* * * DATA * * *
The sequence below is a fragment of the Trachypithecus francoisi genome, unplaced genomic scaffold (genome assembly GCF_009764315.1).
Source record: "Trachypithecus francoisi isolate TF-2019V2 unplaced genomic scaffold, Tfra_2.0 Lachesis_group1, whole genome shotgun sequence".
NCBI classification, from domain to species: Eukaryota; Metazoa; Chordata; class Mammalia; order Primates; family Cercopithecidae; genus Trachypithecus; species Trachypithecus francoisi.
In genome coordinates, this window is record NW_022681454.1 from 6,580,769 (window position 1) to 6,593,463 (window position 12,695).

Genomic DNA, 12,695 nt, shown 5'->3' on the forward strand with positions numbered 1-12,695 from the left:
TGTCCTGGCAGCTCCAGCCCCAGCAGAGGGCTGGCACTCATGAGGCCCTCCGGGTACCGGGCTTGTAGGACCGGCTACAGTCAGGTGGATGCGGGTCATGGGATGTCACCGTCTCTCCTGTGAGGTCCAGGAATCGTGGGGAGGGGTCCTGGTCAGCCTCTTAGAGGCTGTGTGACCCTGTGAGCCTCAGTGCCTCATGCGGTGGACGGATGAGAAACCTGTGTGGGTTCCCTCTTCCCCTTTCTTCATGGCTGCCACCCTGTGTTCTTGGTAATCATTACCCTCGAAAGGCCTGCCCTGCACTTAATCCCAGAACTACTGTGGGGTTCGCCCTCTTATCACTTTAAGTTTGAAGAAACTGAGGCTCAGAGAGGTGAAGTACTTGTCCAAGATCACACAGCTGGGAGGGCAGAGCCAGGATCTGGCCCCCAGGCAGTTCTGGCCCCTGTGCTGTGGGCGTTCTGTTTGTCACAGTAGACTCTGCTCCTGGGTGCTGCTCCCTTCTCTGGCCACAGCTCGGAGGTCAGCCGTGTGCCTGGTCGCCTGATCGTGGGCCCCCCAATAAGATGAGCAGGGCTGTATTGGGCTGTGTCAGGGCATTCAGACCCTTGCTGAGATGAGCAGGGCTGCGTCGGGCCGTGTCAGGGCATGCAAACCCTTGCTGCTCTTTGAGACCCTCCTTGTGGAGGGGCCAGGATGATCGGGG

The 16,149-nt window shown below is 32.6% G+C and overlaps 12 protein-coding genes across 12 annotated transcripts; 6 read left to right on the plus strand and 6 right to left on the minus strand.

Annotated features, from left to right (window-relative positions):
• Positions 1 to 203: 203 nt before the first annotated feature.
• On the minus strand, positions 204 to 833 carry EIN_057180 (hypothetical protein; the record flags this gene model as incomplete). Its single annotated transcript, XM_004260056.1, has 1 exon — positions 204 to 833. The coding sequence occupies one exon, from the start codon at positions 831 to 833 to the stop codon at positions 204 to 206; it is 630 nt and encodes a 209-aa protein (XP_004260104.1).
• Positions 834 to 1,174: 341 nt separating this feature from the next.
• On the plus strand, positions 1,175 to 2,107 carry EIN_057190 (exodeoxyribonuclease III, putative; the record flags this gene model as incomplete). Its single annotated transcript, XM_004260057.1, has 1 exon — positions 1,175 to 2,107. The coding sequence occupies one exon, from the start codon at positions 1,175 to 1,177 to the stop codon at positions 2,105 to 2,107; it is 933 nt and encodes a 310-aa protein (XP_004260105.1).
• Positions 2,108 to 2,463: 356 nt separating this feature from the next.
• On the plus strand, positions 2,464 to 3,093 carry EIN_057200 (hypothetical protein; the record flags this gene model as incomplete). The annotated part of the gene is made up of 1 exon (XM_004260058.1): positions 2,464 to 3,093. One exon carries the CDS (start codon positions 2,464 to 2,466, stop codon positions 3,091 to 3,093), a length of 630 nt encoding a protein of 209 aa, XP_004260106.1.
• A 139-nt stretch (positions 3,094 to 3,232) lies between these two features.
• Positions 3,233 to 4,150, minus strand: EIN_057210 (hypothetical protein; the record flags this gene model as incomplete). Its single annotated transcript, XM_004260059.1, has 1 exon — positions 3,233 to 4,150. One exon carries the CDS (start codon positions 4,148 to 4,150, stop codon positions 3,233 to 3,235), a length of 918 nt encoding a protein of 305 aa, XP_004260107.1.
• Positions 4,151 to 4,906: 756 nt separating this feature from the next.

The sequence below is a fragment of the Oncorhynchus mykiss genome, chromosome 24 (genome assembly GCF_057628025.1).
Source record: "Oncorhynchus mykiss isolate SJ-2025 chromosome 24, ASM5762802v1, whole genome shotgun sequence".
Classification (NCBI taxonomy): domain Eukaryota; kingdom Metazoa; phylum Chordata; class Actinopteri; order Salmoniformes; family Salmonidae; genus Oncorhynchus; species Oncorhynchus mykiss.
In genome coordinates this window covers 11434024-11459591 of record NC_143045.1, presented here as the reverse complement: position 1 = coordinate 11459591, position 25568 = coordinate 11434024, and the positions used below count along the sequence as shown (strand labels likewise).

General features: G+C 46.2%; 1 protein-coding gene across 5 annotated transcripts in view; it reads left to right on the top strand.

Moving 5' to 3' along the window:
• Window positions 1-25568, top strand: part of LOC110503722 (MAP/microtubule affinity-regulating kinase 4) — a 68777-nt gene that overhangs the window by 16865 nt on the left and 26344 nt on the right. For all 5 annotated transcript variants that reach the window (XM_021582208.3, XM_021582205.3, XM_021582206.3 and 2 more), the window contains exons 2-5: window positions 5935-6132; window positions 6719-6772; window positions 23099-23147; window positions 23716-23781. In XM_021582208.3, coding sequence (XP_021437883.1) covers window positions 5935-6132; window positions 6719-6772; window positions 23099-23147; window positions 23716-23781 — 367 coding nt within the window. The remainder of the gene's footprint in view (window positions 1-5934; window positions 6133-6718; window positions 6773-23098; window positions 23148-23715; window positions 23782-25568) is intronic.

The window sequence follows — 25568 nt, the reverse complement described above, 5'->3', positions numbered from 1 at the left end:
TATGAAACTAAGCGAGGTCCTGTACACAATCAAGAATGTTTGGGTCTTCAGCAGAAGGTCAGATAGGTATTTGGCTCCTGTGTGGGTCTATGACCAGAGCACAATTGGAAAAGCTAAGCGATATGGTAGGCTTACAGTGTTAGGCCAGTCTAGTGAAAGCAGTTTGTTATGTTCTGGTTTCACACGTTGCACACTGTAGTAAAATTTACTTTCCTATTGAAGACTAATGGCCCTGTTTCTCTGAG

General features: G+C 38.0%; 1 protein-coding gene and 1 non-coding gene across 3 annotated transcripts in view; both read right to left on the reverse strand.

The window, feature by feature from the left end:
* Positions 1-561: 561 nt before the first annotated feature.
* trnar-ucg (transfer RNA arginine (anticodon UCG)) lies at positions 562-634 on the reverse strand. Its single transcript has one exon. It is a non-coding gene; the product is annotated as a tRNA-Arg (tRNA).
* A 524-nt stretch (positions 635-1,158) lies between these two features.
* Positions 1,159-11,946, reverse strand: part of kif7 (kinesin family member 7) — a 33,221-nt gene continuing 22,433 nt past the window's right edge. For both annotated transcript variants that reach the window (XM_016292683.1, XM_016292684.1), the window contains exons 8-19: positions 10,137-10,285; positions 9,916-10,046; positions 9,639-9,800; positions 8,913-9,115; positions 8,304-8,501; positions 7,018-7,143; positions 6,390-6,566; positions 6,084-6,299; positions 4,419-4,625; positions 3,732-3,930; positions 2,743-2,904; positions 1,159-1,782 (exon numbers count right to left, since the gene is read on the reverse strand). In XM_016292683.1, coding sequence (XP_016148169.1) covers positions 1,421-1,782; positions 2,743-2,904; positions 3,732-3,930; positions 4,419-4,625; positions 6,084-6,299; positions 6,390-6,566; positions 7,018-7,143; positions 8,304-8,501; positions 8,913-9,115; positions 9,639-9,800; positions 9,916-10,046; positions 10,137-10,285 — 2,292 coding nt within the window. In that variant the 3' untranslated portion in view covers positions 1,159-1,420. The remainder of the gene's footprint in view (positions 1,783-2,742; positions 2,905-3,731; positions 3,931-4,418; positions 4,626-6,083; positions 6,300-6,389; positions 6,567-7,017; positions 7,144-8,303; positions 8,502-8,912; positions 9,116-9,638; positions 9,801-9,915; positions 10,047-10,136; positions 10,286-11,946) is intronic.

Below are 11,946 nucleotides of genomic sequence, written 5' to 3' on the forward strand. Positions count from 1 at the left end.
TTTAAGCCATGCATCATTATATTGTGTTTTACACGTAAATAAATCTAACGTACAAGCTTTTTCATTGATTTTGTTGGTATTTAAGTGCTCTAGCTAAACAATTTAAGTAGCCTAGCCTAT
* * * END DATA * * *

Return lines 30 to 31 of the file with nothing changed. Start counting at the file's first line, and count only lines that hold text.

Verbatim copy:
* trnar-ucg (transfer RNA arginine (anticodon UCG)) lies at positions 562-634 on the reverse strand. Its single transcript has one exon. It is a non-coding gene; the product is annotated as a tRNA-Arg (tRNA).
* A 524-nt stretch (positions 635-1,158) lies between these two features.